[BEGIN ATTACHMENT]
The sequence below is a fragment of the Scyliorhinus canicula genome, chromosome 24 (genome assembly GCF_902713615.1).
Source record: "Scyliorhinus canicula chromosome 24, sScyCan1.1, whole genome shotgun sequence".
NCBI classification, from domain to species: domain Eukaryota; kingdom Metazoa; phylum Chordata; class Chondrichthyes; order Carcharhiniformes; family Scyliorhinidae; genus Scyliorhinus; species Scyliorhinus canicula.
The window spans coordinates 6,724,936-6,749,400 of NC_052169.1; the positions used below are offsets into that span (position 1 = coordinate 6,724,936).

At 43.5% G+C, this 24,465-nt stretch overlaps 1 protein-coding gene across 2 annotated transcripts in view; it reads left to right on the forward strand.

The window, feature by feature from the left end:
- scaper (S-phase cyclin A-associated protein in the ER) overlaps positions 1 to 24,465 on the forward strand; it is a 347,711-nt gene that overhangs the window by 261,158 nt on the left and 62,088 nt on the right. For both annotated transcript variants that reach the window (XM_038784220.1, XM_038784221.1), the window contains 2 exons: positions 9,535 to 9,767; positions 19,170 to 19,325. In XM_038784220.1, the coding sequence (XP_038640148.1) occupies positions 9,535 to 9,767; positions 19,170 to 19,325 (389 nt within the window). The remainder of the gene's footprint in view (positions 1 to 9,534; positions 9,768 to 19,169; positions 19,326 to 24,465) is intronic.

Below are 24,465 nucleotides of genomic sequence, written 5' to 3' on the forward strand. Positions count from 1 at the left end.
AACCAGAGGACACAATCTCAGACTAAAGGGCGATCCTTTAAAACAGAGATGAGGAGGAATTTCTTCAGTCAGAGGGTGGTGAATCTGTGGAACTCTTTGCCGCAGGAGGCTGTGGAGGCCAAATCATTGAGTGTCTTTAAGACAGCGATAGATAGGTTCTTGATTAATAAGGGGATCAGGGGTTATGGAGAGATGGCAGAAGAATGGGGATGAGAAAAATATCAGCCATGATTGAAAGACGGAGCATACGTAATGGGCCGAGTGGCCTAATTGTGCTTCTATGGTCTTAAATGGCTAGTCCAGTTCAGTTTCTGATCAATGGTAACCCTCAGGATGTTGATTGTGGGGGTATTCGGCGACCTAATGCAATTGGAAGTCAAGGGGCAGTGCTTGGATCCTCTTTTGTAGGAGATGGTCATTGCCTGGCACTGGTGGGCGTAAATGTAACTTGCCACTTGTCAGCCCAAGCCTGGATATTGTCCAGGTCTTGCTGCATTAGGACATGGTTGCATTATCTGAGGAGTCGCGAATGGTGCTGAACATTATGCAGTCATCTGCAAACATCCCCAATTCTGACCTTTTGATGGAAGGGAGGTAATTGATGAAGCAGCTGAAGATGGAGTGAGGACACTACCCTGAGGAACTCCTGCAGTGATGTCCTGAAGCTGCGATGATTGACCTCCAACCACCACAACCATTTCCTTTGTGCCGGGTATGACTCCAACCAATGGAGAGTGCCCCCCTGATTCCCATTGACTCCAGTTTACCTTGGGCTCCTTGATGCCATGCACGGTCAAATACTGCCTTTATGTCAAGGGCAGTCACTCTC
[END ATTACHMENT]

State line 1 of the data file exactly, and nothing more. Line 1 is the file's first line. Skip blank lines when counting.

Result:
The sequence below is a fragment of the Scyliorhinus canicula genome, chromosome 24 (genome assembly GCF_902713615.1).